10 January 2012, Sweetcrude, IBADAN – Nigerian oil workers, under the umbrella of the Petroleum and Natural Gas Senior Staff Association of Nigeria (PENGASSAN) and the National Union of Petroleum and Natural Gas Workers (NUPENG), are on strike but have not halted oil production, PENGASSAN president, Babatunde Ogun, said Tuesday.
But, he stated that the union might consider moving to the stage of shutting down production if the government did not change its mind on the removal of fuel subsidies, which have sparked protests across Nigeria.
Earlier, Reverend Folorunso Oginni, chairman of the Lagos zone of PENGASSAN, told Dow Jones Newswires that “no option has been ruled out” on whether the union would take steps to disrupt production.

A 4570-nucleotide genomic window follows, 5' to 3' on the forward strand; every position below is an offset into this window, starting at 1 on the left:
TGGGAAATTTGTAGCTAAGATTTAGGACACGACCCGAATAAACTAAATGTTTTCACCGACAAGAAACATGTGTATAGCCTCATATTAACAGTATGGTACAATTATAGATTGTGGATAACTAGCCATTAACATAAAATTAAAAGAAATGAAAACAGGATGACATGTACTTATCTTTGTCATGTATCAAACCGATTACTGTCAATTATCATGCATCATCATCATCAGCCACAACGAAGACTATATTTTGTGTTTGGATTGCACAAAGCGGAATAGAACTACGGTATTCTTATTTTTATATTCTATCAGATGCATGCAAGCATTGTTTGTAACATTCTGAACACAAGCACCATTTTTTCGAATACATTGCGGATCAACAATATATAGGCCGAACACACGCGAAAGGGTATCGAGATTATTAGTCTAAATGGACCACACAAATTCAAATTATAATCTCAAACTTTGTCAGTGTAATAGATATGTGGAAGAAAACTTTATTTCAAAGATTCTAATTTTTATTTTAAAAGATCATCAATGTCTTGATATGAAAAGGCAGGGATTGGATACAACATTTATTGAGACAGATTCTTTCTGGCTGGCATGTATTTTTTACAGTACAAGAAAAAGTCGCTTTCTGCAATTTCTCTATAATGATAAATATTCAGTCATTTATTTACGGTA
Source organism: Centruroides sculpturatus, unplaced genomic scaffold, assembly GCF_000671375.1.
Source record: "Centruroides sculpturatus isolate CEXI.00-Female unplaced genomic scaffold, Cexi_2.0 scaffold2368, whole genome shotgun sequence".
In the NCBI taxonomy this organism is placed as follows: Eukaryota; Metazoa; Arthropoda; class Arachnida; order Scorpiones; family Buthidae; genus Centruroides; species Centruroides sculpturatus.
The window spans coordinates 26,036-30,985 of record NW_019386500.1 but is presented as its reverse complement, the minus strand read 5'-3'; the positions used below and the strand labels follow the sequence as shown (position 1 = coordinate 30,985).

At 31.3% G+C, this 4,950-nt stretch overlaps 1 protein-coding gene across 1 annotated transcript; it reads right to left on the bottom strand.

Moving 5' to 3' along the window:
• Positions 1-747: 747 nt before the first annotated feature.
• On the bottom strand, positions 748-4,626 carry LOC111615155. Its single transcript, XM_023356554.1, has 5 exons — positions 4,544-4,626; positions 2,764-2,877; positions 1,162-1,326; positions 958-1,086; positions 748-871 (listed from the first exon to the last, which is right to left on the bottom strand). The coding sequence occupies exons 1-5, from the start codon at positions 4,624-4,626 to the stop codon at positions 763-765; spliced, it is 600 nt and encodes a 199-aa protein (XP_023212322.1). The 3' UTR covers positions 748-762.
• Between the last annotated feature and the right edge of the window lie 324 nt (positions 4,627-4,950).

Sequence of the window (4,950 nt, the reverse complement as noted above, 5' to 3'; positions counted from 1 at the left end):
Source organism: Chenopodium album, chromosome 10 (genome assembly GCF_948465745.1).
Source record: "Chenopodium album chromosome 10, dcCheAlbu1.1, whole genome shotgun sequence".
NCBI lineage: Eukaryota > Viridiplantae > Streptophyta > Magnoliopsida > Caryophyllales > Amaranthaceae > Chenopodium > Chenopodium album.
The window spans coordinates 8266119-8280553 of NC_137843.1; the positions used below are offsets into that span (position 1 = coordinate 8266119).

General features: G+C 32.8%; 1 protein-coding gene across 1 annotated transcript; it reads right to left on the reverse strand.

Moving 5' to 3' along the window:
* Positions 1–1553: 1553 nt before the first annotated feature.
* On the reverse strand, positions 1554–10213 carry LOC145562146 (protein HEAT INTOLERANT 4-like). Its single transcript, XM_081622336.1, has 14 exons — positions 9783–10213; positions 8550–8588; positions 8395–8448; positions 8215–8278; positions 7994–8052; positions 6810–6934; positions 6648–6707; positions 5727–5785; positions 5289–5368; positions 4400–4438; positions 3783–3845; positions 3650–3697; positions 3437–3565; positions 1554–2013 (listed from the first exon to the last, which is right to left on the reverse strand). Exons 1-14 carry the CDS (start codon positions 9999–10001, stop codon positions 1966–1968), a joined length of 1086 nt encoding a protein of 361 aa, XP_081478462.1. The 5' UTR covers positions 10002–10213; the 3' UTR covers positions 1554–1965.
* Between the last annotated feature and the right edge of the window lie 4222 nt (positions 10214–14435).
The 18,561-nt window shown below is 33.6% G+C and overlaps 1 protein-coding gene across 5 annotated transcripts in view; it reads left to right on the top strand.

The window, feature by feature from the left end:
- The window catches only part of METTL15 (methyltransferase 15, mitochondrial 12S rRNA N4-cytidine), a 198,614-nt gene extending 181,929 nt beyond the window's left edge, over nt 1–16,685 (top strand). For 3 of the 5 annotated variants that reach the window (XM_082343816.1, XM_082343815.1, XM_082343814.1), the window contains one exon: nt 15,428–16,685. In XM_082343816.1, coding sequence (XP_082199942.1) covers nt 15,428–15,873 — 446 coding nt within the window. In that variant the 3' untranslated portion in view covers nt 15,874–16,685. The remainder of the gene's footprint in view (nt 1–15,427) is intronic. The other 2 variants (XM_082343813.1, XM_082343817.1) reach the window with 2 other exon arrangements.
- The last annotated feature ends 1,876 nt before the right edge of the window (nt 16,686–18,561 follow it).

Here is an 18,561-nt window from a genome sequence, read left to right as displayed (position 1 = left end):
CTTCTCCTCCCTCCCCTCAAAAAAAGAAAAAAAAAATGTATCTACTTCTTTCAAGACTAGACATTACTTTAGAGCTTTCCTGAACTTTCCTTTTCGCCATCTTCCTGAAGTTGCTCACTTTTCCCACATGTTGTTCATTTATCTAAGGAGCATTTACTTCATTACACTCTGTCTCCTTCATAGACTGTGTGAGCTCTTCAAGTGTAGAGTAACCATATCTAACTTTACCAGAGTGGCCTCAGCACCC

Other oil union leaders contacted by Dow Jones said the strike, now in its second day, were hampering their efforts to get to work.
Nigerian workers took to the streets Monday to begin a strike called by the Nigerian Labor Congress and the Trade Union Congress, to protest the removal of the subsidies. The price of gasoline has doubled since their removal.
The government has said there will be no going back as it could no longer sustain the N1.3 trillion a year it spends subsidising petrol used by Nigerians.
Nigeria, Africa’s largest oil exporter that produces around 2 million barrels a day, earns more than 90% of its foreign exchange and 80% of government revenue from oil exports.
Trade sources said Tuesday that Nigeria’s ongoing protests hadn’t yet had any effect on the country’s oil exports.